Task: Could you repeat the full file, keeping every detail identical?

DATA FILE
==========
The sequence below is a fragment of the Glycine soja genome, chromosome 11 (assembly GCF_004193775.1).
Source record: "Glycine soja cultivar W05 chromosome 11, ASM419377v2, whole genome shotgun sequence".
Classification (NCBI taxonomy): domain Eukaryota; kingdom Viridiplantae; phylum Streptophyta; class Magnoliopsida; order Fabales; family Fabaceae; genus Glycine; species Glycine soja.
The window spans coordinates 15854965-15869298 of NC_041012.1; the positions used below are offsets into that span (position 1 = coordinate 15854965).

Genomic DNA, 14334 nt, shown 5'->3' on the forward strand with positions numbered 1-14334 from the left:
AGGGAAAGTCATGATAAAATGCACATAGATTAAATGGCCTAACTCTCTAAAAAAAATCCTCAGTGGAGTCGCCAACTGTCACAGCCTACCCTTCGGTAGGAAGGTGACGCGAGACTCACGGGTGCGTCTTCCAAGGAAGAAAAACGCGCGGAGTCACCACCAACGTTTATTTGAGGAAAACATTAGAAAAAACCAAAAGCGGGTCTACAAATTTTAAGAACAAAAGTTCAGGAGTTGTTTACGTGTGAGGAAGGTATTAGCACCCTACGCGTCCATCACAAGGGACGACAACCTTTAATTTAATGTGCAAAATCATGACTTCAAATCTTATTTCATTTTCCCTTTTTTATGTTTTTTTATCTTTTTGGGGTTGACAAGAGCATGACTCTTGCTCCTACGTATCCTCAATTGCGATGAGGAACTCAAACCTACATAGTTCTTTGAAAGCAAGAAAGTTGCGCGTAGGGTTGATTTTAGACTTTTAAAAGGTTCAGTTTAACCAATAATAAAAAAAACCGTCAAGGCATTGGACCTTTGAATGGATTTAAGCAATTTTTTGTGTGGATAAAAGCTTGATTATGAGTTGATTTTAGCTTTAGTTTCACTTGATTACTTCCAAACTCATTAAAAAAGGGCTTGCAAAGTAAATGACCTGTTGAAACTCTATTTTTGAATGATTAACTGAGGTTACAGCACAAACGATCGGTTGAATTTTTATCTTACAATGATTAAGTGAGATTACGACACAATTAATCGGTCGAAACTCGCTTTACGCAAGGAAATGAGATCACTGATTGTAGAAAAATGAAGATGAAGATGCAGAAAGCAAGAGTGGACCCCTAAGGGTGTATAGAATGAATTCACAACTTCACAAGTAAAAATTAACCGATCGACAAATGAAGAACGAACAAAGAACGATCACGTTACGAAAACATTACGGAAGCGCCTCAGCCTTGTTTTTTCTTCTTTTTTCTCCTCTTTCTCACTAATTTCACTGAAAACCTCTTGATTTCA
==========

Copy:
The sequence below is a fragment of the Glycine soja genome, chromosome 11 (assembly GCF_004193775.1).
Source record: "Glycine soja cultivar W05 chromosome 11, ASM419377v2, whole genome shotgun sequence".
Classification (NCBI taxonomy): domain Eukaryota; kingdom Viridiplantae; phylum Streptophyta; class Magnoliopsida; order Fabales; family Fabaceae; genus Glycine; species Glycine soja.
The window spans coordinates 15854965-15869298 of NC_041012.1; the positions used below are offsets into that span (position 1 = coordinate 15854965).

Genomic DNA, 14334 nt, shown 5'->3' on the forward strand with positions numbered 1-14334 from the left:
AGGGAAAGTCATGATAAAATGCACATAGATTAAATGGCCTAACTCTCTAAAAAAAATCCTCAGTGGAGTCGCCAACTGTCACAGCCTACCCTTCGGTAGGAAGGTGACGCGAGACTCACGGGTGCGTCTTCCAAGGAAGAAAAACGCGCGGAGTCACCACCAACGTTTATTTGAGGAAAACATTAGAAAAAACCAAAAGCGGGTCTACAAATTTTAAGAACAAAAGTTCAGGAGTTGTTTACGTGTGAGGAAGGTATTAGCACCCTACGCGTCCATCACAAGGGACGACAACCTTTAATTTAATGTGCAAAATCATGACTTCAAATCTTATTTCATTTTCCCTTTTTTATGTTTTTTTATCTTTTTGGGGTTGACAAGAGCATGACTCTTGCTCCTACGTATCCTCAATTGCGATGAGGAACTCAAACCTACATAGTTCTTTGAAAGCAAGAAAGTTGCGCGTAGGGTTGATTTTAGACTTTTAAAAGGTTCAGTTTAACCAATAATAAAAAAAACCGTCAAGGCATTGGACCTTTGAATGGATTTAAGCAATTTTTTGTGTGGATAAAAGCTTGATTATGAGTTGATTTTAGCTTTAGTTTCACTTGATTACTTCCAAACTCATTAAAAAAGGGCTTGCAAAGTAAATGACCTGTTGAAACTCTATTTTTGAATGATTAACTGAGGTTACAGCACAAACGATCGGTTGAATTTTTATCTTACAATGATTAAGTGAGATTACGACACAATTAATCGGTCGAAACTCGCTTTACGCAAGGAAATGAGATCACTGATTGTAGAAAAATGAAGATGAAGATGCAGAAAGCAAGAGTGGACCCCTAAGGGTGTATAGAATGAATTCACAACTTCACAAGTAAAAATTAACCGATCGACAAATGAAGAACGAACAAAGAACGATCACGTTACGAAAACATTACGGAAGCGCCTCAGCCTTGTTTTTTCTTCTTTTTTCTCCTCTTTCTCACTAATTTCACTGAAAACCTCTTGATTTCA